Chigozie Obioma, adapted by Gbolahan Obisesan
With the eagerness of their adult lives ahead of them, the brothers Ben (David Alade) and Obembe (Valentine Okukoga) ooze an unstoppable energy that can only stem from the excitement of youth.
Set in a rural fishing town in Nigeria, the boys spend their days trying to duck and dive the gaze of their disciplinarian parents, most of the time coming out happily on top. But their country idyll is interrupted when their father is called away to work and Ben and Obembe along with their two older brothers are left under their mother’s supervision.
Realising their chance to make mischief, the four boys manage to slip away to fish in a forbidden river, where folklore has it bad things can happen. Despite crossing one of their parents’ red lines, all seemingly goes fine at first. Then they stumble across a locally known madman whose prophecy soon unravels and changes the course of all of their lives. What ensues is fatal and Ben and Obembe feel it their duty to right perceived wrongs that have taken place. In doing so, the hopes of their father, who constantly reminds them of the great achievements he expects of them—and being a fisherman is not one of them—are thwarted beyond recognition, revealing a narrative that grapples with vengeance, prophecy and superstition against the demands of modern day living.
Constantly juggling a multitude of parts, the two-member cast switch seamlessly into other male and female members of their family and community, always entertaining the audience in the process with their exaggerated mannerisms, be it of their mother’s hysterics or their father’s thundering chastisements. The nimbleness of the acting is complemented by light touch with which Ben and Obembe literally weave around a minimalist set that merely comprises a series of upright pipes.
They use these barest of props with a versatility that intermingles grace with the physicality of the actors’ performances. It just goes to show how realism can be so enhanced when such small accompaniments are used to full effect. The pipes serve as partitions of rooms in the family house, reeds circling the local river bed and sticks that are sometimes uprooted and turned into weapons when the brothers get into fights. All this within a very confined studio space meant that it could only work if the actors had a presence to truly resonate with the audience—and we weren’t disappointed. Carried along with what appeared to be near-improvised performances, the spontaneity driving their narrative made a journey that quickly became ours.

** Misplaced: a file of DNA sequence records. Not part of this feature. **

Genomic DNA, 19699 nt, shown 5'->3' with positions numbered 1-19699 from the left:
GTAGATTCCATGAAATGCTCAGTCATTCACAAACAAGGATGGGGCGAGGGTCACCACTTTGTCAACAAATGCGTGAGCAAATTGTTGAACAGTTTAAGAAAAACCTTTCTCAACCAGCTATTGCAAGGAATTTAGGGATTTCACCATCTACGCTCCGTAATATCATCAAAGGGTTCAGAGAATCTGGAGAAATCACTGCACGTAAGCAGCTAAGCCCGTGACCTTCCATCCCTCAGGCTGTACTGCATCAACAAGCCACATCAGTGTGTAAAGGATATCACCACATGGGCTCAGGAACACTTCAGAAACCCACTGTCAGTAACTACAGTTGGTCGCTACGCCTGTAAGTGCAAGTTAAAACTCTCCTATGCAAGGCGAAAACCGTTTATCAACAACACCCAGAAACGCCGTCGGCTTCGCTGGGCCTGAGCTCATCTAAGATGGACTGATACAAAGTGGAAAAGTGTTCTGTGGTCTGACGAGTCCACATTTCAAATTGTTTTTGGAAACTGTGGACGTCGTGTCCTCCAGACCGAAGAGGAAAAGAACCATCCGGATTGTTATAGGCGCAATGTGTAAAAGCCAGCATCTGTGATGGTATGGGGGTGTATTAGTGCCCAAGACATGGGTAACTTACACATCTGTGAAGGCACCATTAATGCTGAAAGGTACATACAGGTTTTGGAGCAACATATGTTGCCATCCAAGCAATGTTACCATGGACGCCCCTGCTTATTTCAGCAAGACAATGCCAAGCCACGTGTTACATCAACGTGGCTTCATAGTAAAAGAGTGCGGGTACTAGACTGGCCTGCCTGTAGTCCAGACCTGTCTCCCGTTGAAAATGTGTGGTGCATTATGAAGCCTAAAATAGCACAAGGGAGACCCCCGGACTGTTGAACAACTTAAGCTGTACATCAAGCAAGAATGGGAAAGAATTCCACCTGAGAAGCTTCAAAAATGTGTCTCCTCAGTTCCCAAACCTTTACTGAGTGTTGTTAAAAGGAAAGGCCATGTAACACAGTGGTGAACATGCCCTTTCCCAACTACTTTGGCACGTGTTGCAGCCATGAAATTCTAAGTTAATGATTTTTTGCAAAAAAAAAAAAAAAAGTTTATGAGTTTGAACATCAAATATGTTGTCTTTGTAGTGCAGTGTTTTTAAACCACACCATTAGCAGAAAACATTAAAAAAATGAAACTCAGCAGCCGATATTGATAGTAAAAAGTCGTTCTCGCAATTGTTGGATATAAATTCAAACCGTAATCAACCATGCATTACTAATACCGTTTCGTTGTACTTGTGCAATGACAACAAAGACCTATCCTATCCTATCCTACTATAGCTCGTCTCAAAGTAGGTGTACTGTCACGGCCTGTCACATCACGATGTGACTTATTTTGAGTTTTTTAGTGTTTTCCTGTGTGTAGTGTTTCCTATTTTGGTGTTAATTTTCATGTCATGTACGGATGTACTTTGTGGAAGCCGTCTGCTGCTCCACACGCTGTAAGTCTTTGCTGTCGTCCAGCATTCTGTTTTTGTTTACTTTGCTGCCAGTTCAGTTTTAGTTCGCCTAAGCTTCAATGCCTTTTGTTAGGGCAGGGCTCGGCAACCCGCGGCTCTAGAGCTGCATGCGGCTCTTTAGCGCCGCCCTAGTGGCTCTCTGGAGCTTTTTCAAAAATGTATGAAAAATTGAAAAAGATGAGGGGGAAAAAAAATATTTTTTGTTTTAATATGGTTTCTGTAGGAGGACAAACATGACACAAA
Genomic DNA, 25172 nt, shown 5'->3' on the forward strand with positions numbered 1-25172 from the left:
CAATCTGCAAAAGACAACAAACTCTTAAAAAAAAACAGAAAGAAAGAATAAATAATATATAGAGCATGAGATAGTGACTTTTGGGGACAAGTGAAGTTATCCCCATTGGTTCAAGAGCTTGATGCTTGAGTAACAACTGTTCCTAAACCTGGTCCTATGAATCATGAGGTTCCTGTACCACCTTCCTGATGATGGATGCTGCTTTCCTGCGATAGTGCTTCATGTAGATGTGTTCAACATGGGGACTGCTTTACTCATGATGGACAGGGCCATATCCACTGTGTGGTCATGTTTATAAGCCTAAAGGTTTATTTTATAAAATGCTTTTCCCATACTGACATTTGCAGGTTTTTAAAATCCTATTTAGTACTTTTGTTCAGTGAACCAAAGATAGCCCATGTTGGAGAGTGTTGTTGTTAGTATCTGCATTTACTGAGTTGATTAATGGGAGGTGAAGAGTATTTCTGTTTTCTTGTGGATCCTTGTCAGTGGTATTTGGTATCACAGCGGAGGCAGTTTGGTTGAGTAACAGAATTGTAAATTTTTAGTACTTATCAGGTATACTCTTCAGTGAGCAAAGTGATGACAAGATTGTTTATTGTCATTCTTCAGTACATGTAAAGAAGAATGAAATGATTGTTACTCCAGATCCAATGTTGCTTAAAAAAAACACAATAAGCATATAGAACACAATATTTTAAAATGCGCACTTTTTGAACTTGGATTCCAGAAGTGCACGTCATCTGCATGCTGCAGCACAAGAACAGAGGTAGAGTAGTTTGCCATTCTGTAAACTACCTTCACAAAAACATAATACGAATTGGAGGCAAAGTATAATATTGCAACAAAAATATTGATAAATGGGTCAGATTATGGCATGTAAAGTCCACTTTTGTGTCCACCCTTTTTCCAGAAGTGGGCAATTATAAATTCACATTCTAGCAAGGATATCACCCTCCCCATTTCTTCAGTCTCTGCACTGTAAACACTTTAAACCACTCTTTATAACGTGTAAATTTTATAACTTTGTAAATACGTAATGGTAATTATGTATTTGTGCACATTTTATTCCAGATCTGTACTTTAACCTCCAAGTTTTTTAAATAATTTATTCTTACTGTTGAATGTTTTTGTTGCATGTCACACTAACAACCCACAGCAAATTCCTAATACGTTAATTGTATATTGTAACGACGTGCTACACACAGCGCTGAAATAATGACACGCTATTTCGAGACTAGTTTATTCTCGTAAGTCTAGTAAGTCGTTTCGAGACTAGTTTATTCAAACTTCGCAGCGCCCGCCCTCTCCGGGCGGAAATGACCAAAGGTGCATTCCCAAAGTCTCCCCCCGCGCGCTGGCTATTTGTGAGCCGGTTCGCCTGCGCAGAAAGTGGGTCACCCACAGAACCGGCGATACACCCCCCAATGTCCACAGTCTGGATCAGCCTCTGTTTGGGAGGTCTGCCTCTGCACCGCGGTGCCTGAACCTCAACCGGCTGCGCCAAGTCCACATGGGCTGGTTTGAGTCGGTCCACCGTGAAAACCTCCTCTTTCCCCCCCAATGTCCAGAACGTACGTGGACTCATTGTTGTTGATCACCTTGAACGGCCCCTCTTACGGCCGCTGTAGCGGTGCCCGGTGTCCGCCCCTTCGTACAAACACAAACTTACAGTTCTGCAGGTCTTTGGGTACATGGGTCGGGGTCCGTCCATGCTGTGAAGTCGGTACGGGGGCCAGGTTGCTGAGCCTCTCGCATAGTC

While cultural references may have been somewhat lost on a non-Nigerian audience and the storyline didn’t always seem to tie up, we cared enough about the characters for this not to entirely matter. Travelling alongside the dreams and aspirations of all members of the family, especially those of the parents whom we never actually see in the flesh, the audience is compelled to empathise with the impossible situation they found themselves in as their fates take such a different course to how it appeared at the beginning.
There is nothing “clever” as such about this play that’s adapted from a Booker Prize nominated novel by Chigozie Obioma and which enjoyed a rapturous welcome at last year’s Edinburgh Festival Fringe. The Fisherman instead feels authentic, raw and at times witty, but overall profoundly human.
Reviewer: Shiroma Silva